Students conceptualize the events through an examination of the complexities of planning and creating public productions. Each group integrates the technical and business demands with the creative experience. And what was the overwhelming advice from the panelists at a recent presentation? Keep the production – the art – at the centre of the plan. 

    Art is the most important part of an artistic event, and I realized that it’s easy to lose sight of that in all the technicalities and logistics of planning, but it’s important to always come back to it.
    Hannah Cain (Student, STAC 3P93, Winter 2022). 

    Impressed by the enthusiasm and originality of the students’ proposals, the panelists encourage students to further explore their ideas and make suggestions of how to take their work from the classroom into the community. Some students have received invitations to pursue the projects with the community partners.  

    Fleshing out a fully comprehensive plan, and then having the opportunity to pitch our performance event not only created an opportunity to apply my learning from the myriad of lesson materials but also gave me the experience of working with a team of other passionate peers whom I could see myself working with in the future…theory alone cannot teach the valuable life lessons that occur when you get your hands dirty and create something that excites you.
    Skye Rogers (Student, STAC 3P93, Winter 2022). 

    STAC 3P93 Producing a Performance Event will be available for registration in the Fall session of 2023-24. 

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  • Spirit of Mali: Kosar’s Corner – Part 2

    Professor David Vivian, Director of the Centre for Studies in Arts and Culture (STAC) and the students of DART 3F61 Design: Theatrical Design visit Stève Viès and the exhibition. photo: Paul Jams.


    In my previous post, I provided some general information about The Spirit of Mali exhibition, including the backstage production and specific events. In this post, I intend to examine the exhibition critically and discuss its importance and contribution. 

    The Spirit of Mali brought a diverse community together for a celebration of Malian art at the FirstOntario Performing Arts Centre, St. Catharines, from the 1st to the 10th of February, 2023. The exhibition presented textile art, sculpture, puppets, masks, musical instruments, games, and wooden crafts and immersed its audience in the art and culture of Mali. Visitors could enjoy a variety of arts and were welcomed with lectures, individual guidance, live music, dance, food, and an opportunity for socialization in an artistic space. One of the main components of this exhibition was the textiles, some of which are intended to narrate historical and mythological stories which were mentioned in my previous post. Throughout the exhibition, Stève Viès, the curator of this exhibition and a multidisciplinary artist, told the stories upon which the textiles were created. The audience, however, was invited to make their own reading from the works in the exhibition. “Not everyone connects with an artwork the same way”, said Dr. Jean B. Ntakirutimana, a professor in the Department of Modern Languages, Literatures, and Cultures at Brock University, a lead partner in the production of this exhibition. In the round table discussion on February 3rd, Dr. Ntakirutimana shared the profound feeling he had when he entered the space for the first time and talked about one of the objects in the exhibition, the crocodile mask.  He stated that the aesthetics of the crocodile which was hung on a piece of white fabric stood out for him initially. He mentions that aside from the symbolism of the crocodile, which represents strength, power, and friendship, one can have their own interpretation when seeing the artifact. He encouraged the viewers to see the artifacts and feel. He added that artworks are stimuli to provoke “vibrations”, and the vibrations are different for each person. He later mentioned that for him, the exhibition connected him with a motherly source.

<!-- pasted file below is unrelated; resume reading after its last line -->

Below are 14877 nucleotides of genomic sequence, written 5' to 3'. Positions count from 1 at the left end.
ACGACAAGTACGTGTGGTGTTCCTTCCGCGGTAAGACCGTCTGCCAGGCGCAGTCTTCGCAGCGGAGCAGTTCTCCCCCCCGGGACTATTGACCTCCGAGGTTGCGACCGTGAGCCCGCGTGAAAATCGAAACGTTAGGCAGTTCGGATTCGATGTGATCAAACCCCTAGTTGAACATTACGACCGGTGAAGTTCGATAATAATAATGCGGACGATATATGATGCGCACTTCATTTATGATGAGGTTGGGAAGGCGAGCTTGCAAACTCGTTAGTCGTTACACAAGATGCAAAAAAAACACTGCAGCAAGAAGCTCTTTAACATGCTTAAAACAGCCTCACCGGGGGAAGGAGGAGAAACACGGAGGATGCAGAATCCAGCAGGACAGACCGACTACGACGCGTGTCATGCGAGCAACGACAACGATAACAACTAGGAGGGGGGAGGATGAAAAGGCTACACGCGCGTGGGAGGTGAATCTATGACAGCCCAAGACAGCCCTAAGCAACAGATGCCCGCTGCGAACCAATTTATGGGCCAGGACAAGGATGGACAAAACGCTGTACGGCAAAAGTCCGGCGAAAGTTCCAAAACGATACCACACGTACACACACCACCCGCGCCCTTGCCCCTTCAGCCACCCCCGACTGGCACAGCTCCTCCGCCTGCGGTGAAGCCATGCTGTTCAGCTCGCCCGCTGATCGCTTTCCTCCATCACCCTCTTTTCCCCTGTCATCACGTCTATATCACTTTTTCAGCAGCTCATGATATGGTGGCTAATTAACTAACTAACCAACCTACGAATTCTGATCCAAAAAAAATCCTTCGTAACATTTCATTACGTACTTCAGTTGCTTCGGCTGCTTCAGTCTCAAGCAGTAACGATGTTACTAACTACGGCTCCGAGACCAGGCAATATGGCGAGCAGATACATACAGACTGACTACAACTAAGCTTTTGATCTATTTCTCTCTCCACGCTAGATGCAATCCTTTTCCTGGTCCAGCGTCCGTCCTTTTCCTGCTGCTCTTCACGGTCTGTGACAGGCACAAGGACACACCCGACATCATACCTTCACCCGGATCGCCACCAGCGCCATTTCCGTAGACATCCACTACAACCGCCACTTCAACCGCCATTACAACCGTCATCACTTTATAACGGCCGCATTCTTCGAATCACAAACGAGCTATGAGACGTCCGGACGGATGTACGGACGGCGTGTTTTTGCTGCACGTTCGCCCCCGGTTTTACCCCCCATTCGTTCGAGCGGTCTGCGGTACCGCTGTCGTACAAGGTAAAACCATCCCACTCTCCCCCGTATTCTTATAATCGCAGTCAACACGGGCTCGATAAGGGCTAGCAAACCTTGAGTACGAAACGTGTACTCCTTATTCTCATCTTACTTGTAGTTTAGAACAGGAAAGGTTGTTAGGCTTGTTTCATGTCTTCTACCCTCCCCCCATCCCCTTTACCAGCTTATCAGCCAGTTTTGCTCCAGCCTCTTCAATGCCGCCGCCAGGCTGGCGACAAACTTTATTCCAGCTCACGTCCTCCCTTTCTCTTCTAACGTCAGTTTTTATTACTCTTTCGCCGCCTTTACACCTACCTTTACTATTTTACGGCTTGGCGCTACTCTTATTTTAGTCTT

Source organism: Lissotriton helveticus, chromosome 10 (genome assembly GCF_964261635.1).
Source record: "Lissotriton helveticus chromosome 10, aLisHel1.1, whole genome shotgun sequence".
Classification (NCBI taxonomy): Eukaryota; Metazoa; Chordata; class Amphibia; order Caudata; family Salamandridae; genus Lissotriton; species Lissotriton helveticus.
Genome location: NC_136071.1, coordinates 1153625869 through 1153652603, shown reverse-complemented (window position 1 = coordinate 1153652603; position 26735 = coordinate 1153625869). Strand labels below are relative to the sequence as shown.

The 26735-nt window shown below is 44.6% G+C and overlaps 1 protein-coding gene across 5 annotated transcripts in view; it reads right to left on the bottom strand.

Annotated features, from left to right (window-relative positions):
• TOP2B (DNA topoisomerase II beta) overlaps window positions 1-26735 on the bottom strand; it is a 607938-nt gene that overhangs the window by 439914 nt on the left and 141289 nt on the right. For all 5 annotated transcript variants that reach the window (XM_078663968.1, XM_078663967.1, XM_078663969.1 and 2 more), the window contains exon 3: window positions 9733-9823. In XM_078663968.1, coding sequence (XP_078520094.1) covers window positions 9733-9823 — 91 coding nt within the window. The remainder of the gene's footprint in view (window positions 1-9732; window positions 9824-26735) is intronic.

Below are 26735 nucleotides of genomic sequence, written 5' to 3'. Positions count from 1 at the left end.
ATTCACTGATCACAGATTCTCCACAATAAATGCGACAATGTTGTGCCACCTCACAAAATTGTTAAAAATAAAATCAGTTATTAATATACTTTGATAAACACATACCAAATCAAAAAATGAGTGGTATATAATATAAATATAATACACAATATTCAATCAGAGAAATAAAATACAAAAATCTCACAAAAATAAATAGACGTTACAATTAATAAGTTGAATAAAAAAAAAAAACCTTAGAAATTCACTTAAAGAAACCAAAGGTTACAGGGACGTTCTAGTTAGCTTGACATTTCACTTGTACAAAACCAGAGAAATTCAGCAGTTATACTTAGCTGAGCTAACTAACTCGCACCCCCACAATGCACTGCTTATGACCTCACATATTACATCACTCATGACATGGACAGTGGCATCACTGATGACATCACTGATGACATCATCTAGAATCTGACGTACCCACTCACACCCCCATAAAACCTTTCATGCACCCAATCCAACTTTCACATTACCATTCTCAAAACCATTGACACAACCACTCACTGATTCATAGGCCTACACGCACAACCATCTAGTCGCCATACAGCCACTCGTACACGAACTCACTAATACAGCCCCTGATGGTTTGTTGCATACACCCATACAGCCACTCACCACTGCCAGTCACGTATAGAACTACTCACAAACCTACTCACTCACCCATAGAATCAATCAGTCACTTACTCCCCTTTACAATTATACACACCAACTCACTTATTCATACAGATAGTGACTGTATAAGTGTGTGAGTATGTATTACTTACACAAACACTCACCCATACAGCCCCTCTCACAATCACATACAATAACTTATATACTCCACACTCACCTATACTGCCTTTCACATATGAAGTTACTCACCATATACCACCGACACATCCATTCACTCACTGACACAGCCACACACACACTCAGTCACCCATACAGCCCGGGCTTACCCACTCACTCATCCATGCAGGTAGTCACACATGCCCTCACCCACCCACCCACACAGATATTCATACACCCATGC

Dr. Jean B. Ntakirutimana (left) and Stève Viès discuss last minute planning before the guided visit and round table discussion. Photo: Paul Jams.

    Nafée Faigou, a St. Catharines artist, poet and community leader, the former artistic director of SOFIFRAN, talked about the expression of every component of a work of art, saying the process of making a textile from a plant is “itself a story, which is the story of life”. She continued that “life is not just the matter, but also the spirit”. She mentioned that in this exhibition, the spirit was put into a material space. She stated that the spirit of Bogolan art is fluid and can be described in many ways and may resonate differently for everyone.

    Nafée Faigou shares her insight during the roundtable discussion. Photo: Paul Jams.